The single most educational experience, and the greatest controversy, occurred my junior year of college. A person I knew socially made some… “unfortunate” remarks on his Plan, that were then interpreted by school authorities AND governmental authorities as terrorist threats. He was charged with felonies, in violation of what I still believe is clearly protected speech (without getting into the details). It was 2003, we were in the heights of a post 9/11 society, and the administration totally hung him out to dry. Controversy, anger, campus unrest, etc. In the wake of this, during the week of spring break the following year while the campus was near empty, the College pulled the plug on the Plans system. It was entirely student designed and administered,* but it was run on those students’ space on the College server. My first object lesson: the Internet is not free, and the pipes are private. But, this was closely followed by the another lesson: the community is its own power. Before the age of Kickstarter, a donation campaign was begun and spread via phone and email, and within a week Plans was back up on a private server, funded by a trust set up by alumni and students. To this day, the disclaimer on the front page reads that the site is not in any way affiliated with the school. It is run for and by the community… a community that only happens to be seeded by a separate, real life community.
I graduated in 2005, the year Facebook came online. I signed up for Facebook that year, as it was billed to me by a friend as “Plans for the real world”. It was, but it wasn’t. (I canceled my Facebook account in 2010.) I stuck around in Plans for the next two years, while I was in grad school and nostalgic for my friends and life from school. But as underclasspeople I knew graduated, and everyone moved on, the magic of the community dissipated for me. In 2007, I got my first Blogger account. In 2008, I joined Twitter. And now, I sync my WordPress posts to a separate Twitter feed as well as a Tumblr, and I do most of my writing in the cloud.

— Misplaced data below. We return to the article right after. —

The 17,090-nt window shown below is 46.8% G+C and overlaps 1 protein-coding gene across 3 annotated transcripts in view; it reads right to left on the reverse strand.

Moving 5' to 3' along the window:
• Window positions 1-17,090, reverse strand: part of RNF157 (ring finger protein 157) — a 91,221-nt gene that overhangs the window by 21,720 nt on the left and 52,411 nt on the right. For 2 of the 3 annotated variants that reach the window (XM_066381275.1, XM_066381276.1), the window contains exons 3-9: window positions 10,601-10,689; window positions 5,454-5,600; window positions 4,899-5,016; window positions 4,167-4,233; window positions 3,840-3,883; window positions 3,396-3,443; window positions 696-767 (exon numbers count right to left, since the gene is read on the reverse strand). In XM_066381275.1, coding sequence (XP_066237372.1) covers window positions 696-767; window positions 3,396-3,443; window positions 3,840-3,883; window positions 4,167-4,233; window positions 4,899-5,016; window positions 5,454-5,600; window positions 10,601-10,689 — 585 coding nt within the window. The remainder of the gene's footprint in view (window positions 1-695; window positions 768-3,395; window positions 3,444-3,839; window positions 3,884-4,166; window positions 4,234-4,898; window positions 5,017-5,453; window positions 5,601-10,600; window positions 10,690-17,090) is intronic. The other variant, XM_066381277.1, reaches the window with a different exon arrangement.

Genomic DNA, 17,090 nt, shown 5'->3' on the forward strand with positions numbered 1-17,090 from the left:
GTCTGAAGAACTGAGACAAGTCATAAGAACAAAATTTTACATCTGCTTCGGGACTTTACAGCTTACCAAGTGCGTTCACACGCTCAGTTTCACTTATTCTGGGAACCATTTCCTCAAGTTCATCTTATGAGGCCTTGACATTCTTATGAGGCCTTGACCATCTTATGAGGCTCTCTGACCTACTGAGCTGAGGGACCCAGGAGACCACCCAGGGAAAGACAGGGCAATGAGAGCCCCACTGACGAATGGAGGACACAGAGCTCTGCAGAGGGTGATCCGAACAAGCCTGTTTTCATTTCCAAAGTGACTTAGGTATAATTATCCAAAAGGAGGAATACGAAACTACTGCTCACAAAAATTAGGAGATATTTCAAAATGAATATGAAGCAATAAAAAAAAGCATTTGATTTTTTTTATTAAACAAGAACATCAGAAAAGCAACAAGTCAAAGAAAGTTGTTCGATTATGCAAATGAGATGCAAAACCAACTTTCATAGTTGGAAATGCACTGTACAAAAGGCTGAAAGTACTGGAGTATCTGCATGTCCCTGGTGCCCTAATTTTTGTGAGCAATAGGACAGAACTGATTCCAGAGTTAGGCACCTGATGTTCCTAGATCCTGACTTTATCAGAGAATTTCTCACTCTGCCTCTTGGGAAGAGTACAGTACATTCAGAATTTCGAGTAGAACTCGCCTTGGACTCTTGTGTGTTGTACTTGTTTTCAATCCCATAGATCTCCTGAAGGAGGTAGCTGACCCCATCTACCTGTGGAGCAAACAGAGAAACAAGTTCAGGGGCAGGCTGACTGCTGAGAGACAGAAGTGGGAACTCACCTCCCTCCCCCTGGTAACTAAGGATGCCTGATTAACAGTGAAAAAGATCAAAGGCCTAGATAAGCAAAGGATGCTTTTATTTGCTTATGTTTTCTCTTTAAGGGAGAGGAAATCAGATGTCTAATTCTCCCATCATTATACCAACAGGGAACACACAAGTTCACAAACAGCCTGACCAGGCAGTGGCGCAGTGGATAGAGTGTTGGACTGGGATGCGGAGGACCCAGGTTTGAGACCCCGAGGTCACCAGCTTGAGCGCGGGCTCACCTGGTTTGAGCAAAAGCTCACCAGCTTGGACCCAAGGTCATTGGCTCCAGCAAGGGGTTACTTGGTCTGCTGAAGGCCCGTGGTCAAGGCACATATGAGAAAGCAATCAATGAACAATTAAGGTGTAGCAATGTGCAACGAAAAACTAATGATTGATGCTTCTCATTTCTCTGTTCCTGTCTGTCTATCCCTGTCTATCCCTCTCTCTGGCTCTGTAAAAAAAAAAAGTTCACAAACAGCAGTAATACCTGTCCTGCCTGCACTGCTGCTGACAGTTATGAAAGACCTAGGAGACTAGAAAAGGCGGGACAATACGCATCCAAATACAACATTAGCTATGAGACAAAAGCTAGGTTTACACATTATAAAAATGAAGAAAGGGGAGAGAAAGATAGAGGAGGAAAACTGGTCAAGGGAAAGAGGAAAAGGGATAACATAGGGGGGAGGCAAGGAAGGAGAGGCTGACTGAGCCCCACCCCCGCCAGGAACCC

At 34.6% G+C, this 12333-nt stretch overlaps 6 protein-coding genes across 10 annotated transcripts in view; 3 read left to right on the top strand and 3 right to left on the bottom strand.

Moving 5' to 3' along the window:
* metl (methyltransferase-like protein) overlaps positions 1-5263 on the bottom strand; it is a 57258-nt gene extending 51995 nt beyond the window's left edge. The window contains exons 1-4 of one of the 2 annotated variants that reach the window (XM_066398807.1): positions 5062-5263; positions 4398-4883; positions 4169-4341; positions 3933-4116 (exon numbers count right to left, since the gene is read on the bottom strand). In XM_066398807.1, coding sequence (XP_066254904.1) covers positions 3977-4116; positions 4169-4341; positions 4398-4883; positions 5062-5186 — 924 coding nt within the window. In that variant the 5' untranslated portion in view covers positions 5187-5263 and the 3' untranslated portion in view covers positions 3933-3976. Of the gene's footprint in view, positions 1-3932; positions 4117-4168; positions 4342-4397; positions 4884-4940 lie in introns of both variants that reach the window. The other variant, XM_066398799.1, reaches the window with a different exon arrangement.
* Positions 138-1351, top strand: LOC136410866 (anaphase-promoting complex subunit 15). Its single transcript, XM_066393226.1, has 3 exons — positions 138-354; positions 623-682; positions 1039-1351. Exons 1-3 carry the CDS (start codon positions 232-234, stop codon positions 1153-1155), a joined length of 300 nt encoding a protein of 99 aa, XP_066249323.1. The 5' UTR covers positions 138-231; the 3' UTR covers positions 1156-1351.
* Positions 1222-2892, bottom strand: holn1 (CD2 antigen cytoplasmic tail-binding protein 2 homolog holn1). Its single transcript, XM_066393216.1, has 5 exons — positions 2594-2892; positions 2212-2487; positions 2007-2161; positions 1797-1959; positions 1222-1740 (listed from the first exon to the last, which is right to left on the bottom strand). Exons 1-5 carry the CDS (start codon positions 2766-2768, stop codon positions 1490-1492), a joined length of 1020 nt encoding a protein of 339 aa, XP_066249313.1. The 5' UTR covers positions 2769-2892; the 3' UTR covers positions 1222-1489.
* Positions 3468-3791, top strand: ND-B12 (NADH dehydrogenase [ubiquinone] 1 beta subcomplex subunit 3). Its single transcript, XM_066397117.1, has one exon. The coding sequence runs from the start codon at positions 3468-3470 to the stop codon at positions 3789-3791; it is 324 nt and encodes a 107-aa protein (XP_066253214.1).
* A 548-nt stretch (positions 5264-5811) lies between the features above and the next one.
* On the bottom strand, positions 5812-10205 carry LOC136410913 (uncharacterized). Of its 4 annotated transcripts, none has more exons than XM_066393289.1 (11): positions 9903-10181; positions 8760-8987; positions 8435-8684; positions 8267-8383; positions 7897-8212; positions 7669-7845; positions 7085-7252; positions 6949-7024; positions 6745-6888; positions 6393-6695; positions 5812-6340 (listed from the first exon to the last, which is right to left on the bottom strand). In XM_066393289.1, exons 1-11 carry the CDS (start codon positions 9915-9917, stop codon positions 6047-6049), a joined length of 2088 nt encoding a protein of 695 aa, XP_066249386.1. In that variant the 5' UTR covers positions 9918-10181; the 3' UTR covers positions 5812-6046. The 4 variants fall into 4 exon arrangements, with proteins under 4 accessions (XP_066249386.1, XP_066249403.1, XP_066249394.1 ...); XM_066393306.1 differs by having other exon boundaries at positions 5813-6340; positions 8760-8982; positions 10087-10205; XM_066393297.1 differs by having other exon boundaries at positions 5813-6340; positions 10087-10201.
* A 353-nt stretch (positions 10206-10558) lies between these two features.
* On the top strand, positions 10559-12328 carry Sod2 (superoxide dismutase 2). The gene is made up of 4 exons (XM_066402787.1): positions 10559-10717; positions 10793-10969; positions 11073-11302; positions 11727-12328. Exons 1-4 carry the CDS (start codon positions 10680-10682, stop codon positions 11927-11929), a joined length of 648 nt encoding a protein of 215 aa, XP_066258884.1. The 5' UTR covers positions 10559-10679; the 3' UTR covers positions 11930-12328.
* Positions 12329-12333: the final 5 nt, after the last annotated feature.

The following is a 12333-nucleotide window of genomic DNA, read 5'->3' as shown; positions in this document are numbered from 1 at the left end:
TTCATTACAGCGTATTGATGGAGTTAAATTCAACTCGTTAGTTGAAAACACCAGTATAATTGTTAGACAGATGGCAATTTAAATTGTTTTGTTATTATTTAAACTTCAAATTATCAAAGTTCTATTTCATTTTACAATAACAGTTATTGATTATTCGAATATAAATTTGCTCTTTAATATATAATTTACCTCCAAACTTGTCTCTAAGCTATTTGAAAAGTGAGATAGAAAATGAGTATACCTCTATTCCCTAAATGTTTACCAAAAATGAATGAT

If this feels like the end of an Animal House-style college movie, then good, because it kind of is. An idyllic social network lived four of the best years of its life, and then drove off into the sunset, taking those memories into the future, but only as memories. And yet, Plans is still around. I’m not sure if current students at Grinnell use Facebook more or less than Plans. Maybe only alumni of my generation (is six years ago a generation?) still use it. I know one thing for certain though… it’s not going out like Friendster. The cost of maintaining a text-only social network is relatively nothing. It may not live forever, but it won’t be rebooted, either. Plans never sought to be a killer app, and never was. It was a semiotic moment, with all the reality that that entails. It was a bit of realism in the vaporous atmosphere of social networks, a plateau in the building of certain peoples’ communication skills. Every time I write online, the lessons I learned from Plans are there. I blog and Tweet, but not because they are natural writing tools… not organs and appendages attached to my body as if part of it. I use this social network because I learned to use it. The same way I learned to type, and the same way I learned how to have friends. I learned, because I had a somewhat safe-space of networking, a place to experiment. A place to get in fights, and to think about consequences. A place to speak one’s mind, and to see if anyone else is going to read it and respond. This might be the most important sort of social tool of the Internet, and it is something that seems all too rare.